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Old 01-19-2018, 08:25 PM   #8
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It sounds like the gateway is hardwired to send it’s data to a server controlled by the company, and the app never directly interfaces with the gateway but with the server.

Was there any fine print when signing up for an account as to data collection, retention or sharing? Odds are the company will sell it to data aggregators who will add it to their big cyber picture of you and your life.

There’s really no other reason to set it up this way. Even if they don’t sell your data, it’s out of your control and vulnerable to loss or theft. Maybe not a big deal if you’re talking about temperatures. But maybe it is to the right person or entity that want to know your habits and patterns. But what if it was a webcam with streaming video, or a door lock that a teenager in Romania could unlock from around the world?

It’s good to understand and think about the security risks that we trade for other forms of convenience. It’s the only way to make informed decisions about whether the risks are worth the benefits.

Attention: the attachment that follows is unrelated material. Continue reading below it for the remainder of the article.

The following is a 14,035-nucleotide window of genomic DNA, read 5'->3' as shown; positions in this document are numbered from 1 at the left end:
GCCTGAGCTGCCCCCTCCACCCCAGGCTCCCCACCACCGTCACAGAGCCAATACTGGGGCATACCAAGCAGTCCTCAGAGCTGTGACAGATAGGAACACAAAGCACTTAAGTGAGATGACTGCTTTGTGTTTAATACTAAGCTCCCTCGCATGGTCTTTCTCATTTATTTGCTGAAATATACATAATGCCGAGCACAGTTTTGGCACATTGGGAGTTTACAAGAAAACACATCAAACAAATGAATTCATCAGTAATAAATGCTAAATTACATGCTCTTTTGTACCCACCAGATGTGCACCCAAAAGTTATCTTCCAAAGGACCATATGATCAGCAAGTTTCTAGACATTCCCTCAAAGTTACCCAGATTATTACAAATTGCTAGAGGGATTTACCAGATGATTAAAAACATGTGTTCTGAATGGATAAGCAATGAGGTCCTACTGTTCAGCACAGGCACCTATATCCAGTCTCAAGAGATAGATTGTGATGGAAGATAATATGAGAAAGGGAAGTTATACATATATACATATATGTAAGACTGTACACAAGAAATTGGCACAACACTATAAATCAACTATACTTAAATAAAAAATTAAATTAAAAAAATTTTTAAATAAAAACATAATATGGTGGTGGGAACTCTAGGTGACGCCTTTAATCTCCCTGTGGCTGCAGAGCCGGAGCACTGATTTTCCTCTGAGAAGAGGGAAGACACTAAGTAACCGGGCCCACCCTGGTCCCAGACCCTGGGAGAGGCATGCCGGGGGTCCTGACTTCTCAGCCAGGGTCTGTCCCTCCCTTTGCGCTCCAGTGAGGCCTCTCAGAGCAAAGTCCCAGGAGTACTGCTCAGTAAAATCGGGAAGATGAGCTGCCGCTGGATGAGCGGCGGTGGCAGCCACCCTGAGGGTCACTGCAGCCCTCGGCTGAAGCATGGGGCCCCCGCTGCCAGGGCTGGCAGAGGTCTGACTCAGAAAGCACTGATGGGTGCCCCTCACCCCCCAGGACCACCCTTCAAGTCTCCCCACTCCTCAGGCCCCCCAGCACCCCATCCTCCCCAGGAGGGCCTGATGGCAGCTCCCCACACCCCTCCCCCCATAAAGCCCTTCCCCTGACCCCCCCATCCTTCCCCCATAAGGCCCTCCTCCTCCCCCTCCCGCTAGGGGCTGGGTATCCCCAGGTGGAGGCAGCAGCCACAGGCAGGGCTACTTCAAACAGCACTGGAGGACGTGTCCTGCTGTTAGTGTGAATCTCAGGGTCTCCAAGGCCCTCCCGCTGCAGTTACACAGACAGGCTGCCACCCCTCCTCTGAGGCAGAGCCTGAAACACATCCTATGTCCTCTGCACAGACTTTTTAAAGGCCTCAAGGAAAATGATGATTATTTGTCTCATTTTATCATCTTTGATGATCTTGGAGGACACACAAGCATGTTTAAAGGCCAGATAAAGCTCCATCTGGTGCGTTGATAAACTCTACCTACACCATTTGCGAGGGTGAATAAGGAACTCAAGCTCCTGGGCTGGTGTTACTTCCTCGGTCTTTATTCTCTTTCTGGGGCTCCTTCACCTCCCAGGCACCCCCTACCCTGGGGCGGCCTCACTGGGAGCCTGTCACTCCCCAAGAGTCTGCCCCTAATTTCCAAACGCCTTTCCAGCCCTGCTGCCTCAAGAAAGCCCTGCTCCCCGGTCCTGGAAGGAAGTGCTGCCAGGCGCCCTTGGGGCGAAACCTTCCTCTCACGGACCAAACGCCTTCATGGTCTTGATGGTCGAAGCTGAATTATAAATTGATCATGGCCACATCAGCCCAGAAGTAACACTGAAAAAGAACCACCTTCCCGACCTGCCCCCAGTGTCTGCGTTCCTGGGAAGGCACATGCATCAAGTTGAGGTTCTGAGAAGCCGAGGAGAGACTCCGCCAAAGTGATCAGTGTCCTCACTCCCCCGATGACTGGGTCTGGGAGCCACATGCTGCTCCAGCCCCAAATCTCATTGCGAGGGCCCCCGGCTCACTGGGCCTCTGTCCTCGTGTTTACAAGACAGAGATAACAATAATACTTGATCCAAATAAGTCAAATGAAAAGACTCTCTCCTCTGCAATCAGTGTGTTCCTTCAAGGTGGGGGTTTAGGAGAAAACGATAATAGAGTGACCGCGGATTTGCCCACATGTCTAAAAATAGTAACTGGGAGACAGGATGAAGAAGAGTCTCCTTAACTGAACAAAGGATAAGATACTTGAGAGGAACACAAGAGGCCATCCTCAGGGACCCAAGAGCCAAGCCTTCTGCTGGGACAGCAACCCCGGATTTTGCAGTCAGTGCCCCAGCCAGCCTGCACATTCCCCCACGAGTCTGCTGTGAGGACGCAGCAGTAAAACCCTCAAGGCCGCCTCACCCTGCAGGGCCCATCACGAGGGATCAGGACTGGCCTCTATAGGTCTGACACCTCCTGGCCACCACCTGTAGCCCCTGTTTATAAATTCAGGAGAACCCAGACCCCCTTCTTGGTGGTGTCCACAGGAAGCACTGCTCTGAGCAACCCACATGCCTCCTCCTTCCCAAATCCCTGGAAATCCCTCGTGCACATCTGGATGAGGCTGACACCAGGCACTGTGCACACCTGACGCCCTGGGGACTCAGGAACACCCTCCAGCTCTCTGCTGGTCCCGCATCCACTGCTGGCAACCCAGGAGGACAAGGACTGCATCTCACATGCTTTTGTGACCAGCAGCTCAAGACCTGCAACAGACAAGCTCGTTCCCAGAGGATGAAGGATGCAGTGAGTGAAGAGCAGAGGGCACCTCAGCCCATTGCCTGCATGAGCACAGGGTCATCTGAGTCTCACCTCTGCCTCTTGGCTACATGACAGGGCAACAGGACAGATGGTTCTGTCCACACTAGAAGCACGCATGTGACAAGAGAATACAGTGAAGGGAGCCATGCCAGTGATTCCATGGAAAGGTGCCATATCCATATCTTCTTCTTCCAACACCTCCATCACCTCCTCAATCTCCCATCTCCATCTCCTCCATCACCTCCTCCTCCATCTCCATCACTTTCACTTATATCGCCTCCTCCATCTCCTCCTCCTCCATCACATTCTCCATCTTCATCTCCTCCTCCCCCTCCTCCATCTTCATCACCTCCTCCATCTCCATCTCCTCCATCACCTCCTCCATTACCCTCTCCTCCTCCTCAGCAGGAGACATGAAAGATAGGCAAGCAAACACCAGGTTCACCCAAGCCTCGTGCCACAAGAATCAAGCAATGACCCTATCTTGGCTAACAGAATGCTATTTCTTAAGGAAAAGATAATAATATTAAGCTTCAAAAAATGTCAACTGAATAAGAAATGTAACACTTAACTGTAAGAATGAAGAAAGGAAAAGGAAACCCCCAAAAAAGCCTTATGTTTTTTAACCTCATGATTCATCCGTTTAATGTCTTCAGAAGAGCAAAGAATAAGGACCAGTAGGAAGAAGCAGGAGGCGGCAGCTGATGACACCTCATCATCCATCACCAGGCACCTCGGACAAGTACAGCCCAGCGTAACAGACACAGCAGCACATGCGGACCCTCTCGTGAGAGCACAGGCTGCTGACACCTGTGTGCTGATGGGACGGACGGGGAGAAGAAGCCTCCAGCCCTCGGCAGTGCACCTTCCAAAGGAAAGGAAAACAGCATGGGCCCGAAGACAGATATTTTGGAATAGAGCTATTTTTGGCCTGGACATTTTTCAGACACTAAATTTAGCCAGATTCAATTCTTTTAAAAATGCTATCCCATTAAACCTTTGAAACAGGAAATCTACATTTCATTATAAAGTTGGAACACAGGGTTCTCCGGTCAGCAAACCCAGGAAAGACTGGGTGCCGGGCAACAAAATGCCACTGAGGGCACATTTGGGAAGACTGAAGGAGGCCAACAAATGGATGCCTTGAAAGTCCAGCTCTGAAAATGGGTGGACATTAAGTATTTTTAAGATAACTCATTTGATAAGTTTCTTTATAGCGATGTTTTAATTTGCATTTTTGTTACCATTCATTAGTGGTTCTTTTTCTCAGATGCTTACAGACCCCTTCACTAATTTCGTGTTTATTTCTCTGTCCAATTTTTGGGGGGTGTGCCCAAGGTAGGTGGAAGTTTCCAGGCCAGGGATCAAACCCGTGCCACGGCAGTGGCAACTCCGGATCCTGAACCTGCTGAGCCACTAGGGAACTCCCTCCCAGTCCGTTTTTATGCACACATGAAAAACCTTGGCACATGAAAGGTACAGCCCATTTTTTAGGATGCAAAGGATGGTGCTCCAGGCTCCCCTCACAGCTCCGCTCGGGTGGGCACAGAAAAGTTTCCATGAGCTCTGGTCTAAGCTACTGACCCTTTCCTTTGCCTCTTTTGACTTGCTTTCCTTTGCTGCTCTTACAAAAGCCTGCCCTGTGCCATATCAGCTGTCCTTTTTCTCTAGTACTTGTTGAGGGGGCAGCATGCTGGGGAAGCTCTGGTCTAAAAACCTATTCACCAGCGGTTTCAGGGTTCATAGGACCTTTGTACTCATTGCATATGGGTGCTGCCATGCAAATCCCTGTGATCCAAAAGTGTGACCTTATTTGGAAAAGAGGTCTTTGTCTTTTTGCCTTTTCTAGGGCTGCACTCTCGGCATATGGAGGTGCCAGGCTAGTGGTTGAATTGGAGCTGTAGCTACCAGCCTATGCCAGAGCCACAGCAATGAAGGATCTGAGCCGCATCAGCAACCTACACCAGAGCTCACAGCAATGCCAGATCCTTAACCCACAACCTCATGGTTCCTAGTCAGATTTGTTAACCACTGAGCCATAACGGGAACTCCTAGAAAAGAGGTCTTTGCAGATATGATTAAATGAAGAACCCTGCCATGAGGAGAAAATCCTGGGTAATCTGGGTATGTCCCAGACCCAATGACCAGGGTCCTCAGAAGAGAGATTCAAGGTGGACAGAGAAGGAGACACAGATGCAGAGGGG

There are a lot of fancy gadgets that make modern life what it is. I’m using a bunch in coordination right now to write this. I personally draw a line at hooking things up to my home network that want unnecessary access outside the local network in order to work, eg refrigerators, thermostats, cars, medical devices, and even toasters these days. The Internet of Things today is rife with bad security. YMMV.
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Old 01-19-2018, 08:26 PM   #9
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Quote:
Originally Posted by sclifrickson View Post
Mike, you are wise to be wary about putting devices with unknown, and likely non-adjustable or updatable, security settings, if any, onto your home network that then punch holes through your firewalls to somebody else’s server. Also prudent that you isolate your home network when you’re not at home. Most people have very poor understanding of how computer security works in general or the capabilities and limitations of each device they put on their network. Some of the biggest network attacks in the last year were via networks of devices like DVR’s and webcams that criminal actors had suborned to their control.